Electric cars: Are we ready for green change?

In 2020 in Europe, electric and hybrid cars sold were 11% of the total, registering 314% compared to 2019, and in Italy it was 38% (even if, compared to the total number of cars on the road, electric or hybrids still account for only 1.5%) . In July 2021, the European Union proposed a final farewell to petrol and diesel cars by 2035, marking another step towards an electric future.

In short, within a few years, electricity will likely be the only option we will have when buying a new car: this BBC article attempts to answer the most common doubts about this subject with the help of some experts, to understand whether we are. Really ready for a whole future on four wheels Green color.

Why are electric cars so expensive? The drawback is batteries: in addition to being expensive to produce, they divert production lines for existing plants. That won’t be the case forever, though: The price of internal combustion and electric cars will be roughly the same by 2030, according to the British Society of Motor Manufacturers and Traders (SMMT).

However, it must also be taken into account that in this case, the principle “he who spends more spends less” applies: in addition to the fact that a full tank will cost us less (if the electricity price increase allows), in Italy electric cars do not pay road tax for the first five years, Then pay only 25% of the total (in Lombardy and Piedmont, on the other hand, they have a lifetime exemption).

Are there enough charging stations for everyone? Not at the moment: According to a Motus-E report, at the end of 2021 there were just over 26,000 public charging stations in Italy. If we all drive vehicles full electric, we’ll be on foot in no time: “The current number of poles is not close enough to meet demand,” says Paul Wilcox, general manager of Vauxhall Motors, referring to the figures for the UK (similar to Italian ones, with 30,000 poles for 67 million). breeze). According to Wilcox, charging stations will naturally increase as there are more electric cars on the roads.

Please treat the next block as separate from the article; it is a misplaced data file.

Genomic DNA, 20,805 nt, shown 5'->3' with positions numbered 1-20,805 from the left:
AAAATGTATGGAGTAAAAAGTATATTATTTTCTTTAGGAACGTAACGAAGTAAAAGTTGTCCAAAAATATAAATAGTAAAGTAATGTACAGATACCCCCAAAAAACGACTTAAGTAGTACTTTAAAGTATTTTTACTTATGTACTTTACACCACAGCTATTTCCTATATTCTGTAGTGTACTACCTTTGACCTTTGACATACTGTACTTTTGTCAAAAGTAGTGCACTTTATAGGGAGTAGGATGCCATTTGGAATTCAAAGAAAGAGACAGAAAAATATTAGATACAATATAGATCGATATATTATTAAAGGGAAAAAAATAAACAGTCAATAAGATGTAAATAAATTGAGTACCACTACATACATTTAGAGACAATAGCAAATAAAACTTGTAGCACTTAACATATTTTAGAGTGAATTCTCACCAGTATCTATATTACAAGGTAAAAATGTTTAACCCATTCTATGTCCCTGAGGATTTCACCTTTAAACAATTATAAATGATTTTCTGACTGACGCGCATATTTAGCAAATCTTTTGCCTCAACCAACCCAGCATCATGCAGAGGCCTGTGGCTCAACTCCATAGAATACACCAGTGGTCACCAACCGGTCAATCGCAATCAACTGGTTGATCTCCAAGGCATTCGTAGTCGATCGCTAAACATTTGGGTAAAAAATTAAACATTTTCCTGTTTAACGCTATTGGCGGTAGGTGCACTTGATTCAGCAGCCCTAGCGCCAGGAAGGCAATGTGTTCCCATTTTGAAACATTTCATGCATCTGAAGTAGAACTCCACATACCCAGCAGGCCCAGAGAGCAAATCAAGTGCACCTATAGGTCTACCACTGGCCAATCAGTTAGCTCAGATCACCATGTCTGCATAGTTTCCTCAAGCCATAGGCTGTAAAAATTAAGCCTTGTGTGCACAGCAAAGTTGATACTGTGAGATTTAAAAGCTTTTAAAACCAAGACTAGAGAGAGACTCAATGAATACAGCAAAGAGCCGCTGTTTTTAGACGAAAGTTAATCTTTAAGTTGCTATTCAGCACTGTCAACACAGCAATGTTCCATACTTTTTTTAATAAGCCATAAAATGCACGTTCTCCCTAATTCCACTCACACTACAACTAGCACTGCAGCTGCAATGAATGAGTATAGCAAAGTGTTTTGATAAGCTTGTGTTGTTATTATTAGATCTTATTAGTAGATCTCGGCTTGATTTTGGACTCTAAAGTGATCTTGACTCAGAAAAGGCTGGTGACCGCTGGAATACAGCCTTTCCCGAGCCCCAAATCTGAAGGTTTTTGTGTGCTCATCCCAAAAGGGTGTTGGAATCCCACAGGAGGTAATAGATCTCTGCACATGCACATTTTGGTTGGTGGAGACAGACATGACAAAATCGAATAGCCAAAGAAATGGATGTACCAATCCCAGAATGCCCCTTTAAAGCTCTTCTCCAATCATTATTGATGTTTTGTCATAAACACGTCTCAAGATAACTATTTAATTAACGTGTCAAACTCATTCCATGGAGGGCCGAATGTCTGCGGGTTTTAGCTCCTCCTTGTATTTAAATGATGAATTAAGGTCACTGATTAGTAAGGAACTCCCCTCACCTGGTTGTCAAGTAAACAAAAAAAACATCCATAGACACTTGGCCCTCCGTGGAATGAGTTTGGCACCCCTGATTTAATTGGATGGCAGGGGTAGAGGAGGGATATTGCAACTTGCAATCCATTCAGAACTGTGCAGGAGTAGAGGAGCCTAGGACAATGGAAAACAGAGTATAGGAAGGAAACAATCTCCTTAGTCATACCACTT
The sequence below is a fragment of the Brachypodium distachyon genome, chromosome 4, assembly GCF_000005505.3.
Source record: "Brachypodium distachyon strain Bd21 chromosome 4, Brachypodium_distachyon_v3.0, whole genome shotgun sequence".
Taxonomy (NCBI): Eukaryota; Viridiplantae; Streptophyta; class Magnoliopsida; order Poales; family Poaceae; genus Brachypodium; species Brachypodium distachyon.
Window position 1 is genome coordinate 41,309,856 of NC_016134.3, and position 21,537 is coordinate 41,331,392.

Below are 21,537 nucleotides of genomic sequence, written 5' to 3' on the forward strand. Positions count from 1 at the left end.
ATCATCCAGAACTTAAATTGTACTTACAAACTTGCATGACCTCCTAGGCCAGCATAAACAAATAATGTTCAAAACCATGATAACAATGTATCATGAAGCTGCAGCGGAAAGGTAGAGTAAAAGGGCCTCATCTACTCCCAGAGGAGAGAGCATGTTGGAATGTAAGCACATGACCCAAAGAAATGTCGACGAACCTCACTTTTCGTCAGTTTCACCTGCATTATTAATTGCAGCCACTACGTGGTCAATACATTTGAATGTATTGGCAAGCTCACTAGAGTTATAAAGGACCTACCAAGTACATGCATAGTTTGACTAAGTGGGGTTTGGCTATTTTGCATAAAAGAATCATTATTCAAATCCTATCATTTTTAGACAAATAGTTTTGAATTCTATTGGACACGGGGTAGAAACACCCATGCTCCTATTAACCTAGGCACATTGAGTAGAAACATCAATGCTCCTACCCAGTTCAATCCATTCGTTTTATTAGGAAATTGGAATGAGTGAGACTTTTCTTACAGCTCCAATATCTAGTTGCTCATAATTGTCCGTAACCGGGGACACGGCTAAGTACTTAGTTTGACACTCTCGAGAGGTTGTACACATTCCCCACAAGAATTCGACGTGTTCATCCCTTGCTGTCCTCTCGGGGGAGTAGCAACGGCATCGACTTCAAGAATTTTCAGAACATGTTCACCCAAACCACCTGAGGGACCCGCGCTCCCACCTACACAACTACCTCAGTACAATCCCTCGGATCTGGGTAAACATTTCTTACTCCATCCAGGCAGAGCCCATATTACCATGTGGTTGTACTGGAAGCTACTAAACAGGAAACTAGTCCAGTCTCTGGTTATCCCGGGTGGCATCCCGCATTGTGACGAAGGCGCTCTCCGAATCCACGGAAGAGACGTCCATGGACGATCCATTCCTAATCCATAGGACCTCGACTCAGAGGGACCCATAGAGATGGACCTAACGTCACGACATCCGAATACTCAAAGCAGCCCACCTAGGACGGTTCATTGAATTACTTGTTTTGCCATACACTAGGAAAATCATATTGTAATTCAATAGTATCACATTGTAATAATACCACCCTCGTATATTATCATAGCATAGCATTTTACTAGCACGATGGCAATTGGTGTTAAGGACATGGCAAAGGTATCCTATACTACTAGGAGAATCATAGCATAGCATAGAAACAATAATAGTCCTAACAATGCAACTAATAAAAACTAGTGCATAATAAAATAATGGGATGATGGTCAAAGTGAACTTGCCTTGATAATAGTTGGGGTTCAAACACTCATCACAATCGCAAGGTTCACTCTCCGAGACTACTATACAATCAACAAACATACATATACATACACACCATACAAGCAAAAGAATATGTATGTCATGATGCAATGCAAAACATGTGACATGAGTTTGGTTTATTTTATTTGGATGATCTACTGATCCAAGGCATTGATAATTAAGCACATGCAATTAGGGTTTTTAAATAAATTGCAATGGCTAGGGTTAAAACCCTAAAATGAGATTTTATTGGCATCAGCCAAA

How far can I go? It depends on the model: “Currently the average range for an all-electric vehicle is 300-400 km,” explains Peter Rolton of Britishvolt, “but by the end of the decade, the range will be much greater.” Crucial to improving the range of electric vehicles is the production and marketing of solid-state batteries, which are lighter and faster rechargeable batteries than lithium batteries.

Will we all have our own cars in the future? Mostly not. According to Wilcox, Leasing, a concept now connected above all to the reality of business, for which we will pay a fixed monthly fee for the long-term rental of the car without having to worry about stamps and insurance. Another sector that is expected to grow is the sector car sharingwhich are shared vehicles: Already prevalent in large cities such as Rome or Milan, this is a convenient system for those who do not have to commute daily to go to work but rarely make small trips.

Do electric cars really do not pollute? We add this question, and we answer that it depends on several factors: first of all, we must believe that for the production of lithium batteries, lithium is needed, and its extraction costs a lot on the environment (and for people, because of toxic waste.) but also other metals such as cobalt, manganese and nickel And copper, graphite and aluminum, the demand for which is increasing precisely due to the transition to electricity.

To get electricity to public charging stations, you need to anticipate kilometers and kilometers of cable, and thus tons of copper, another mineral whose extraction is harmful to the environment and people.

Finally, we need to understand the source of the electricity we use to recharge our energy electronic car: If it’s coming from coal-fired power plants, we haven’t done a big deal environmentally, but we’ve simply cleared the site of the pollution upstream. Therefore, the transition from an internal combustion engine to an electric motor cannot be separated from the use of renewable energy and the recovery of minerals used in batteries.

Leave a Comment